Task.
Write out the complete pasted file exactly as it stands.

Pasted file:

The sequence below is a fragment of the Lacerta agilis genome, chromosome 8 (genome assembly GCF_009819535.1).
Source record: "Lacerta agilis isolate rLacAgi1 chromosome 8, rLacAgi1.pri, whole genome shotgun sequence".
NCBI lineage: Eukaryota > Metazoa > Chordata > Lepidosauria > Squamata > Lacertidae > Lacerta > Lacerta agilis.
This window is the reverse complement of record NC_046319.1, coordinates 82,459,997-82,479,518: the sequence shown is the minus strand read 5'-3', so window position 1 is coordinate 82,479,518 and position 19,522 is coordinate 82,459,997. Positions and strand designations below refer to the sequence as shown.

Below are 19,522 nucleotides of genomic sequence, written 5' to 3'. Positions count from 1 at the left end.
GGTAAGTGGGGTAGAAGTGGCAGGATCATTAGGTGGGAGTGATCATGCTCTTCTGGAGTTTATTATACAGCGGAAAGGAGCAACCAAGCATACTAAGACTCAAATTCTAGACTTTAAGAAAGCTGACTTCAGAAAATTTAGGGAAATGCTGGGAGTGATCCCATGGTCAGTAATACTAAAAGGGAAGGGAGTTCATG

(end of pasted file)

The sequence below is a fragment of the Lacerta agilis genome, chromosome 8 (genome assembly GCF_009819535.1).
Source record: "Lacerta agilis isolate rLacAgi1 chromosome 8, rLacAgi1.pri, whole genome shotgun sequence".
NCBI lineage: Eukaryota > Metazoa > Chordata > Lepidosauria > Squamata > Lacertidae > Lacerta > Lacerta agilis.
This window is the reverse complement of record NC_046319.1, coordinates 82,459,997-82,479,518: the sequence shown is the minus strand read 5'-3', so window position 1 is coordinate 82,479,518 and position 19,522 is coordinate 82,459,997. Positions and strand designations below refer to the sequence as shown.

Below are 19,522 nucleotides of genomic sequence, written 5' to 3'. Positions count from 1 at the left end.
GGTAAGTGGGGTAGAAGTGGCAGGATCATTAGGTGGGAGTGATCATGCTCTTCTGGAGTTTATTATACAGCGGAAAGGAGCAACCAAGCATACTAAGACTCAAATTCTAGACTTTAAGAAAGCTGACTTCAGAAAATTTAGGGAAATGCTGGGAGTGATCCCATGGTCAGTAATACTAAAAGGGAAGGGAGTTCATG